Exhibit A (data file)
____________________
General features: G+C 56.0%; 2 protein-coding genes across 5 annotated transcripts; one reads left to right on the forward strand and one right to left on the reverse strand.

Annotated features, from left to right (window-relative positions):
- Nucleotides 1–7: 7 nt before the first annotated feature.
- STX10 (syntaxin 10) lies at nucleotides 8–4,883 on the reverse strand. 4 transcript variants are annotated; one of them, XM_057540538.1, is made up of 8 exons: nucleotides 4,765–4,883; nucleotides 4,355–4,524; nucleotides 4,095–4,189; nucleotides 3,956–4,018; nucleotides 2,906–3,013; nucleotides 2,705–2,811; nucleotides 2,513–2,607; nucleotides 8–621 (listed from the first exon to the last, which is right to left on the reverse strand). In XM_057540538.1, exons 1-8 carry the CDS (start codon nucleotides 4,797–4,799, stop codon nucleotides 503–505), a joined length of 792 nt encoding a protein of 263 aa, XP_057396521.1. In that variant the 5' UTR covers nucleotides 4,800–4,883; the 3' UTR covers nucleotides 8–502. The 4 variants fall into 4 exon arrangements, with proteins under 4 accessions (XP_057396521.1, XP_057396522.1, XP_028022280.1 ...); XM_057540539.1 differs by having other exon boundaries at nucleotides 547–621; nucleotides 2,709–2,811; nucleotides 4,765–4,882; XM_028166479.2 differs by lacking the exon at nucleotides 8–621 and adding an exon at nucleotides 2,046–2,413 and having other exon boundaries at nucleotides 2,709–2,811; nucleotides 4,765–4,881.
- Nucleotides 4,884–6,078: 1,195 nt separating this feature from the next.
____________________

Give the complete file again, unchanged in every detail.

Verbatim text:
General features: G+C 56.0%; 2 protein-coding genes across 5 annotated transcripts; one reads left to right on the forward strand and one right to left on the reverse strand.

Annotated features, from left to right (window-relative positions):
- Nucleotides 1–7: 7 nt before the first annotated feature.
- STX10 (syntaxin 10) lies at nucleotides 8–4,883 on the reverse strand. 4 transcript variants are annotated; one of them, XM_057540538.1, is made up of 8 exons: nucleotides 4,765–4,883; nucleotides 4,355–4,524; nucleotides 4,095–4,189; nucleotides 3,956–4,018; nucleotides 2,906–3,013; nucleotides 2,705–2,811; nucleotides 2,513–2,607; nucleotides 8–621 (listed from the first exon to the last, which is right to left on the reverse strand). In XM_057540538.1, exons 1-8 carry the CDS (start codon nucleotides 4,797–4,799, stop codon nucleotides 503–505), a joined length of 792 nt encoding a protein of 263 aa, XP_057396521.1. In that variant the 5' UTR covers nucleotides 4,800–4,883; the 3' UTR covers nucleotides 8–502. The 4 variants fall into 4 exon arrangements, with proteins under 4 accessions (XP_057396521.1, XP_057396522.1, XP_028022280.1 ...); XM_057540539.1 differs by having other exon boundaries at nucleotides 547–621; nucleotides 2,709–2,811; nucleotides 4,765–4,882; XM_028166479.2 differs by lacking the exon at nucleotides 8–621 and adding an exon at nucleotides 2,046–2,413 and having other exon boundaries at nucleotides 2,709–2,811; nucleotides 4,765–4,881.
- Nucleotides 4,884–6,078: 1,195 nt separating this feature from the next.